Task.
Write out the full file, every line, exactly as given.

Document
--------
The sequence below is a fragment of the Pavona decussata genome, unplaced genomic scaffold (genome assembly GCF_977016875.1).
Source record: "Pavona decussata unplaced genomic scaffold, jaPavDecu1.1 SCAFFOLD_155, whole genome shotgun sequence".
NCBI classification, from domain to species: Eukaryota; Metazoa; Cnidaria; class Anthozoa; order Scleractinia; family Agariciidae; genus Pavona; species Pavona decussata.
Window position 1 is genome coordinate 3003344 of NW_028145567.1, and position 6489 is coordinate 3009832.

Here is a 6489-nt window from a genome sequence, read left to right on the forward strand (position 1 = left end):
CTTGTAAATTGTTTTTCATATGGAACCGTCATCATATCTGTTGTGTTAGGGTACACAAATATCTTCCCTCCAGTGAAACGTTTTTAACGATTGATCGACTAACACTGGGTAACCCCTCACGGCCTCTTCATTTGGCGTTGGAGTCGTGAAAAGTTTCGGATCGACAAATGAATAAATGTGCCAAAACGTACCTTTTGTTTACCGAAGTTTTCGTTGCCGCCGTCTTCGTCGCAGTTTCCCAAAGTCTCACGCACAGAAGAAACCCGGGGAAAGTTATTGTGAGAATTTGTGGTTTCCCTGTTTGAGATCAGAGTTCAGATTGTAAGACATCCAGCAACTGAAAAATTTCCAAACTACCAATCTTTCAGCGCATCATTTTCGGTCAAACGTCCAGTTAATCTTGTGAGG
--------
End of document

The sequence below is a fragment of the Pavona decussata genome, unplaced genomic scaffold (genome assembly GCF_977016875.1).
Source record: "Pavona decussata unplaced genomic scaffold, jaPavDecu1.1 SCAFFOLD_155, whole genome shotgun sequence".
NCBI classification, from domain to species: Eukaryota; Metazoa; Cnidaria; class Anthozoa; order Scleractinia; family Agariciidae; genus Pavona; species Pavona decussata.
Window position 1 is genome coordinate 3003344 of NW_028145567.1, and position 6489 is coordinate 3009832.

Here is a 6489-nt window from a genome sequence, read left to right on the forward strand (position 1 = left end):
CTTGTAAATTGTTTTTCATATGGAACCGTCATCATATCTGTTGTGTTAGGGTACACAAATATCTTCCCTCCAGTGAAACGTTTTTAACGATTGATCGACTAACACTGGGTAACCCCTCACGGCCTCTTCATTTGGCGTTGGAGTCGTGAAAAGTTTCGGATCGACAAATGAATAAATGTGCCAAAACGTACCTTTTGTTTACCGAAGTTTTCGTTGCCGCCGTCTTCGTCGCAGTTTCCCAAAGTCTCACGCACAGAAGAAACCCGGGGAAAGTTATTGTGAGAATTTGTGGTTTCCCTGTTTGAGATCAGAGTTCAGATTGTAAGACATCCAGCAACTGAAAAATTTCCAAACTACCAATCTTTCAGCGCATCATTTTCGGTCAAACGTCCAGTTAATCTTGTGAGG